Deep Discount Broker

The term deep discount broker is a kind of discount broker who is professionally regulated and who buys and/or sells shares of stock and other securities through market makers or “agency only” firms. This type of broker operates on an even lower commission than that of a normal “discount broker”.  Discount brokers are stockbrokers who instead of working for a securities company to trade the company’s securities, work to mediate sales between the buyer and seller of a security in exchange for a commission of the sale.

Some similar roles to that of the stockbroker include an investment advisor and financial advisor. Some stockbrokers are also investment advisors, and some investment advisors are also stockbrokers.

When acting as a “principal”, the stockbrokers trade securities exclusively on their own behalf, or the behalf of a company, and in doing so must speculate that their security or other floatation must increase or decrease in value, depending on the intention of their trade or buy.  The term “broker” normally implies trading stocks for a company for which a stockbroker works, and the firms which these stockbrokers usually work for are known as dealers and traders. There are many different variations of traders within the money market, hence there are many different types of dealers.

The requirements of being a stockbroker vary from country to country, and a few examples of which are as follows:

In the USA, stockbrokers are called brokers or “reps”.  They receive their licenses to work after they pass the FINRA General Securities Representative exam, which is in every day language simply referred to as a Series 7 exam, which is actually a few securities exams grouped together.

In Hong Kong to earn this position, one must work for a licensed firm and prove their ability to work well, show proficiency and pass 3 tests.  There is an option to take a fourth test to obtain the position of specialist, which is a different licensed position.  All of those who do pass this test must also be approved by the financial regulatory agency.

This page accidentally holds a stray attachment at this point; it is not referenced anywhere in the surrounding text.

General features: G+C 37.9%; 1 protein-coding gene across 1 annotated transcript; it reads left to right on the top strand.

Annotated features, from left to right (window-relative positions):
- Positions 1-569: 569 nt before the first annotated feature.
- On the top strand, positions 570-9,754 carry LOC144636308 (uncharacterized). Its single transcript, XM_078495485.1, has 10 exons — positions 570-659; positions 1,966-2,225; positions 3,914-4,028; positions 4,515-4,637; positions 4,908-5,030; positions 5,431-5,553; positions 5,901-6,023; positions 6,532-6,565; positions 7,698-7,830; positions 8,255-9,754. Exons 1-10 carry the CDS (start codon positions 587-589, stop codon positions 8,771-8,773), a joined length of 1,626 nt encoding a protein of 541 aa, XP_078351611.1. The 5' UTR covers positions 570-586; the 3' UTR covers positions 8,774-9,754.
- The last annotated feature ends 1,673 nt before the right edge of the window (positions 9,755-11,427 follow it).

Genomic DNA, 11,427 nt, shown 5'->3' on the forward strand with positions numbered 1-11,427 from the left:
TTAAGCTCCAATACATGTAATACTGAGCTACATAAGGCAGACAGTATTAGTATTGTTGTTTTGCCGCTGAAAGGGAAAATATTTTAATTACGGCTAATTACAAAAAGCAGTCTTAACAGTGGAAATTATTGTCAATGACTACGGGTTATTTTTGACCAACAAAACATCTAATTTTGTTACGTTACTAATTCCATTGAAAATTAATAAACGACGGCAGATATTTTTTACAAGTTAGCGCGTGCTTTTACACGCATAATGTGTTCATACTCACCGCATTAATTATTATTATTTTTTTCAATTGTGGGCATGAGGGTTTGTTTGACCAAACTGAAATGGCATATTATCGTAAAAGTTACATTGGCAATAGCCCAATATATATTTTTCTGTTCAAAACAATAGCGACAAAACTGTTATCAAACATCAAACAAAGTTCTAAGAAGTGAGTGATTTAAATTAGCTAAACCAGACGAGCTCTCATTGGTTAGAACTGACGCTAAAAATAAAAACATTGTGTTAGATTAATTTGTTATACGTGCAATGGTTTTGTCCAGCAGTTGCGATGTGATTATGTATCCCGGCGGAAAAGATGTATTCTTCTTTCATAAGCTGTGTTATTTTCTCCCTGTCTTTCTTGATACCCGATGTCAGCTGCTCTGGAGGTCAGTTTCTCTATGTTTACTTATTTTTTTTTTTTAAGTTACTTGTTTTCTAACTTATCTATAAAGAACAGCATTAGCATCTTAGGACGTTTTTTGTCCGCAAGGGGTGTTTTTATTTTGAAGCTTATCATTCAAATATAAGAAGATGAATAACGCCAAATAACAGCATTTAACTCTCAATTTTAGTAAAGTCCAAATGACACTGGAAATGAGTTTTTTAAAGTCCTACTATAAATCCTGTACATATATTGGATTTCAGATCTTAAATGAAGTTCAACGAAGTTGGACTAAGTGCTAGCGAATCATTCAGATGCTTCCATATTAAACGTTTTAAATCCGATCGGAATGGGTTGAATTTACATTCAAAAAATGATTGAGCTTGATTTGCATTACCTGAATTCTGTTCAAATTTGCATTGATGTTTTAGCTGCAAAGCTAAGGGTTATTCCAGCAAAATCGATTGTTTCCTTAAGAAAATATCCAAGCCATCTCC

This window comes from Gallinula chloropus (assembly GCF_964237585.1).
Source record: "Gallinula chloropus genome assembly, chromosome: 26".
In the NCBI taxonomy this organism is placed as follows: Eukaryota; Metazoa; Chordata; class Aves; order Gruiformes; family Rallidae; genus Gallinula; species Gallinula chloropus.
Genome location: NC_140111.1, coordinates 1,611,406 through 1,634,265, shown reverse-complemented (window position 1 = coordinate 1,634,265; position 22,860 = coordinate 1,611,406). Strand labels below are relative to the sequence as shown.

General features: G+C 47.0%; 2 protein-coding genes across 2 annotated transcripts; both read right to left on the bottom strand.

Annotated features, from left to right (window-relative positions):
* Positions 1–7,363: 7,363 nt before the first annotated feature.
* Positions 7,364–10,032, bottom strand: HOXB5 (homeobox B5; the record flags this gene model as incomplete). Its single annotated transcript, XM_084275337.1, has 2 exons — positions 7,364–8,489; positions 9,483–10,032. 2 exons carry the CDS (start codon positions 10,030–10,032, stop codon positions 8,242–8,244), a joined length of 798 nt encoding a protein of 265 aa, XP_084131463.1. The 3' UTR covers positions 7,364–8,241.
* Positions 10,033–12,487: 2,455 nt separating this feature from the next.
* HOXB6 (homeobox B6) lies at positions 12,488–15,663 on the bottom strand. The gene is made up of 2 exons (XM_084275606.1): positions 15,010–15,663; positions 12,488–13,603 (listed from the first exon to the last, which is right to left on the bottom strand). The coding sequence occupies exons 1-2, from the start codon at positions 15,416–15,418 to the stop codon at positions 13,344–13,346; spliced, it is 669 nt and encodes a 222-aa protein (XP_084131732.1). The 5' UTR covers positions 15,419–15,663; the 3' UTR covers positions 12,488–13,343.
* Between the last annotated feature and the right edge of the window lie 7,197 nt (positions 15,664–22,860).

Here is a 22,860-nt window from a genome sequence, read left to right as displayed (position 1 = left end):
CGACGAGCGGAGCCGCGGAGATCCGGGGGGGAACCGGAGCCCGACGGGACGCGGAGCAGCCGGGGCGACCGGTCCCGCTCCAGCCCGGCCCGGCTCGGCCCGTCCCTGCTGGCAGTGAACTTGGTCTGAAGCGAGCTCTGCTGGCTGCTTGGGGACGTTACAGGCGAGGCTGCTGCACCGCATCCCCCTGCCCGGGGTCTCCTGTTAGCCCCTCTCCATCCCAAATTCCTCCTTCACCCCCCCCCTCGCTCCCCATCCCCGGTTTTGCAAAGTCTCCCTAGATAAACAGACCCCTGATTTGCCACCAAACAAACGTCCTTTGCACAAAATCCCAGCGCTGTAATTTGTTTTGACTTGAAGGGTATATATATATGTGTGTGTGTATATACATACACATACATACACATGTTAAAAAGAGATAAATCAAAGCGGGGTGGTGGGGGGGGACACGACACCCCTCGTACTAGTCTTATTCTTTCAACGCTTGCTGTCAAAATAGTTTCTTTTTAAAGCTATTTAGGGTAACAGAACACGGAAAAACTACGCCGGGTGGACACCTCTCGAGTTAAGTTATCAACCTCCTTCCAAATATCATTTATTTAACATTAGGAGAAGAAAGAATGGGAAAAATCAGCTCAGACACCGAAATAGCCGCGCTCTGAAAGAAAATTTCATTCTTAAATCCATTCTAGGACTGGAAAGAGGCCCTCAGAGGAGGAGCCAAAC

The UK requires all of its brokers to pass the XII certificate of securities, which is a qualification achieved only after passing one of each two sets of exams:

Set 1: Unit 1- FBI financial regulations or Unit 10- Principles of Financial regulations for MiFID

Set 2:  Securities Unit 3 – Derivatives,   OR Unit 4 – Securities and Derivatives

Passing Unit 10 or Unit 52, however, will identify the brokers as having achieved FSA Approved Person Status.

Canada requires stockbrokers, which are known as licensed representatives or investment representatives, to be complete a course called the CSC or Canadian Securities Course and the CHP, or Conduct and Practices Handbook in order to obtain their licenses to trade stocks. If one wishes to trade derivatives and futures, they are required to obtain specific licenses for such practices.

To become a trader in Singapore, one must pass 2 exams from the Institute of Banking and Financial, called Modules 1a and Mod 6.  Then one must apply for a license through MAS and SGX.